Spring has arrived here on Vancouver Island. The rain is still with us but there are more sunny warmer days to enjoy outdoor activities. Guild members have been busy finishing up all the winter UFO’s before gardening season begins to take up time away from our needles, wheels and looms.
The Deflected Double Weave study group members shared some of their finished projects at the March meeting. Karen brought her DDW scarf woven in 2/16 cotton. Barb H and Melody used the same draft from Handwoven Jan/Feb 2007 issue. Barb’s was in 2/16 cotton sleyed at 24 epi at 2/dent in a 12 dent reed. Melody used 2/8 black and white cotton at the same sett. Both scarves are lovely examples of how one draft can be used for very different results.
Tammy finished a cozy woollen wrap using 40/60 mohair/wool that is perfect to cuddle up with on a cool evening.
Janine is a new weaver who is not afraid to tackle interesting weave structures and yarns. She wove 4 tea towels using 2/16 Venne organic linen and 2/16 Venne organic cottolin in grey, white, steel blue and anemone in 2/2 twill. The towels looked lovely and will have place of pride in her home.
Linda P shared a framed set of five tapestries using borderless tapestry technique. Her inspiration was the three flowers Dr. Bonnie Henry had carried, one inspired by a tulip vase she has at home, and one inspired by the same vase but this time she increased the difficulty and wove the tulips on the vase itself. If you look closely you might see a familiar virus woven into one tapestry.
Coleen visited a tourist market when she was in Peru. The hats for sale in the market were made from synthetic materials but the vendor’s hat caught Coleen’s eye. She told us he took months to knit the hat and that she paid handsomely to bring it home. The inside fabric is tightly knit with very short floats to keep the wearer warm and dry during Peruvian winters. She shared that some Peruvian hats form part of the ritual surrounding a marriage proposal. The prospective groom knits the hat and takes it to his beloved. Her family takes the hat to a lake and fills it with water. If the hat holds the water on the way back then the marriage is approved.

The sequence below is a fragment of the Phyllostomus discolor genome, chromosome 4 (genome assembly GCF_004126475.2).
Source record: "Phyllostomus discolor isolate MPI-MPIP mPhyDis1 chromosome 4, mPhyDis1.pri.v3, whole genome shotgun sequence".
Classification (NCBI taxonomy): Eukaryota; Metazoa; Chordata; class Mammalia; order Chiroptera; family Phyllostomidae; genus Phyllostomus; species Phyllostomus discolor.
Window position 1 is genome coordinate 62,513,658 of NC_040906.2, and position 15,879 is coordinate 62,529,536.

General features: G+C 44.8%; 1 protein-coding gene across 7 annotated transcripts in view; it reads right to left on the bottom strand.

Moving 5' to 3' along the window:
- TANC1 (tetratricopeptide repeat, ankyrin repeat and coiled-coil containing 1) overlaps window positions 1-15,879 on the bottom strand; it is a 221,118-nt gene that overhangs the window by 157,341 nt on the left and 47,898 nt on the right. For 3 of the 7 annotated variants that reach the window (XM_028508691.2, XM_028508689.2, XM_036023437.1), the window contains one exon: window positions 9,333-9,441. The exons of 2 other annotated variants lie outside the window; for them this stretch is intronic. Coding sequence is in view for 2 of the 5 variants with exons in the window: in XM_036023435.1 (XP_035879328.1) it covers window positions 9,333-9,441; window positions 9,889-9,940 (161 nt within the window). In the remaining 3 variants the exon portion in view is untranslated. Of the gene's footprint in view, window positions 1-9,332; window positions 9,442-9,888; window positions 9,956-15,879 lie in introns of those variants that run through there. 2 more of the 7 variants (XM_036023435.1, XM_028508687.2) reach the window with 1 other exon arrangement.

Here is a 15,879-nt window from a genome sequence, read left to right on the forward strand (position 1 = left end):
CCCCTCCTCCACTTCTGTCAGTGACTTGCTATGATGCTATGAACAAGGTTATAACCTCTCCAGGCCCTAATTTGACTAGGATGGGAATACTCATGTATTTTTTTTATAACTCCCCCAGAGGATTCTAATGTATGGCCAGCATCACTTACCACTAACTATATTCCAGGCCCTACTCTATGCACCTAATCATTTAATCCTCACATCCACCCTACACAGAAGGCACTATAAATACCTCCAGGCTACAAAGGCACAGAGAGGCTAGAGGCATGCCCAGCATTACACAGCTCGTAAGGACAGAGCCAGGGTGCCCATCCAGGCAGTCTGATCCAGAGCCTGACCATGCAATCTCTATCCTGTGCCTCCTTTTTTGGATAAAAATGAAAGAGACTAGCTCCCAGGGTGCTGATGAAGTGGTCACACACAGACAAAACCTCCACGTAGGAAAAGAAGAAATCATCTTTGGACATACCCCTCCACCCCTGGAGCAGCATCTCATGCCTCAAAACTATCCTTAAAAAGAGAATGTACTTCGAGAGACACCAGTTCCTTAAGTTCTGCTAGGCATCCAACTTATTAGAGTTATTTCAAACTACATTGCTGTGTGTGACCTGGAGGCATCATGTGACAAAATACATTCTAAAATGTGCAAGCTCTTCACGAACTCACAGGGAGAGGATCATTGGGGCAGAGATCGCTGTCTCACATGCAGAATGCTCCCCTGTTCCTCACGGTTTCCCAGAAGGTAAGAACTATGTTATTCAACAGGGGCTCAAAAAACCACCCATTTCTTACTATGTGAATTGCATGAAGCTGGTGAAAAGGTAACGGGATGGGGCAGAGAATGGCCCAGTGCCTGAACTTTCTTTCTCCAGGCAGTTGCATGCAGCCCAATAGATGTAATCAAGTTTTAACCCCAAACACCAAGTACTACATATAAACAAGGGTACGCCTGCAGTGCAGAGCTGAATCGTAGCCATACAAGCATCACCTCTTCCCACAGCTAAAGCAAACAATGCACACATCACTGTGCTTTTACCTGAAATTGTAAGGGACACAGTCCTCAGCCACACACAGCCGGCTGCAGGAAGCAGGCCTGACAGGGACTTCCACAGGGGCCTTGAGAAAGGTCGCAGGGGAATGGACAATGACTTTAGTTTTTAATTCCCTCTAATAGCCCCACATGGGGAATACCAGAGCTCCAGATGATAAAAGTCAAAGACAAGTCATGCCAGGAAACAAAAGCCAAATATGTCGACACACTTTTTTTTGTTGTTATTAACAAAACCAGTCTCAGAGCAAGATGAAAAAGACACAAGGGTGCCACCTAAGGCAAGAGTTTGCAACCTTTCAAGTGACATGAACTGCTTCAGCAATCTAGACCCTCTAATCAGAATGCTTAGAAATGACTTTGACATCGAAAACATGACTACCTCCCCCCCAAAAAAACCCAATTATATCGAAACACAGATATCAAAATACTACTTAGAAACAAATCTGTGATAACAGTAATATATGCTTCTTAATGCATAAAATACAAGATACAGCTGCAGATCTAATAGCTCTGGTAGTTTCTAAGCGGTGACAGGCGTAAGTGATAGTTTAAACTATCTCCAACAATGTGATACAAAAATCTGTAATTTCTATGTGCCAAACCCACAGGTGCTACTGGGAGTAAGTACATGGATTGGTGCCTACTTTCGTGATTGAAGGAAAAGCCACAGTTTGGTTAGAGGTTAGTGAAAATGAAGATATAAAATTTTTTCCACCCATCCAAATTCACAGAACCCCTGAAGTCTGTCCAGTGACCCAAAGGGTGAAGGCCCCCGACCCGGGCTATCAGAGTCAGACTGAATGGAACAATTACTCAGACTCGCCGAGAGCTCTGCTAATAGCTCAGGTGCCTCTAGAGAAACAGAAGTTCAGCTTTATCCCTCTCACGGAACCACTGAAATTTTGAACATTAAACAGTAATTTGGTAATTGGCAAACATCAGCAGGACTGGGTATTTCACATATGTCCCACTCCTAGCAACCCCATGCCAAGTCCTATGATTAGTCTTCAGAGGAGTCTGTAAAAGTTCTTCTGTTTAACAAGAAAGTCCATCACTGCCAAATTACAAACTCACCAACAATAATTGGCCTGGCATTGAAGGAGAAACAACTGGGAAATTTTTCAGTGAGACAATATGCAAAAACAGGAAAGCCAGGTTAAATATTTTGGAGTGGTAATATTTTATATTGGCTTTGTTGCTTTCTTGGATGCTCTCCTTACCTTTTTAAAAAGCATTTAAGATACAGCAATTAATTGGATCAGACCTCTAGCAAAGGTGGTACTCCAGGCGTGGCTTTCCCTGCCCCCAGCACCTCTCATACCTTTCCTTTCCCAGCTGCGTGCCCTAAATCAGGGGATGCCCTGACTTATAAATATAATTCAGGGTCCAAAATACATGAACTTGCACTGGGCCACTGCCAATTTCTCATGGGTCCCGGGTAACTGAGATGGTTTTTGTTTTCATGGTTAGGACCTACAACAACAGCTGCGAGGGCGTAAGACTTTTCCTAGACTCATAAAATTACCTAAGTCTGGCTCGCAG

Alison is working on a project for the winter issue of Little Looms magazine. The theme is winter weaving and her inspiration is the final page of a lovely book entitled Grandpa Bear’s Fantastic Scarf. She used pickup to weave the last sentence of the book on her inkle loom in a pebble weave technique.
We are so happy to be meeting in person once again it has been wonderful sharing fellowship with each other. If you live near us and are interested in joining the guild please join us at one of our day or evening meetings.
Until next time enjoy the Spring days wherever you find yourself.
The Deflected Double Weave (DDW) Study Group has been very busy these past few weeks. We are back to virtual meetings so they are not able to meet in person. Social media posts and photos are one way the group is keeping in touch and sharing their progress learning about this weave structure.
During one of our 2021 virtual guild meetings the topic of study groups came up. We had a discussion about options for study and asked for volunteers to organize and run the group. We are so happy that Tammy volunteered to run a Deflected Double Weave study group for guild members.
What is Deflected Double Weave (thank you Tammy for these notes).
“A weave structure in which groups of threads from one weave alternate with groups from the other in both warp and weft. On the loom, the threads lie side by side in a single layer. When the fabric is removed from the loom and wet finished the threads of each weave slide above and below each other into adjacent float areas. Where they do this, they also curve to make waves and circles”
Madelyn Van Der Hoogt
DDW is a block weave that has grown rapidly in interest over the past few years.
We have a DDW guild study group of 11 members studying the principals of DDW on both 4 shaft and 8 shaft looms, but more members are welcome to join.
The guild table loom has been set up with an 8 shaft DDW draft and all guild members are welcome to try their hand at weaving a short sample to understand how to shuttle dive to get clean crisp selvedges on multiple layers.
Study Group Members have also chosen DDW drafts to weave on their own looms at home.
They will experiment with colour and fibre choices in both warp and weft, as both have a huge influence on the finished weave especially where differential shrinkage is a factor.
We will also be learning about draft planning with the aid of computer software such as Fibreworks.
It is hoped that this study will provide members with enough confidence to write their own DDW drafts for future projects and to use fibres other than those recommend in published drafts.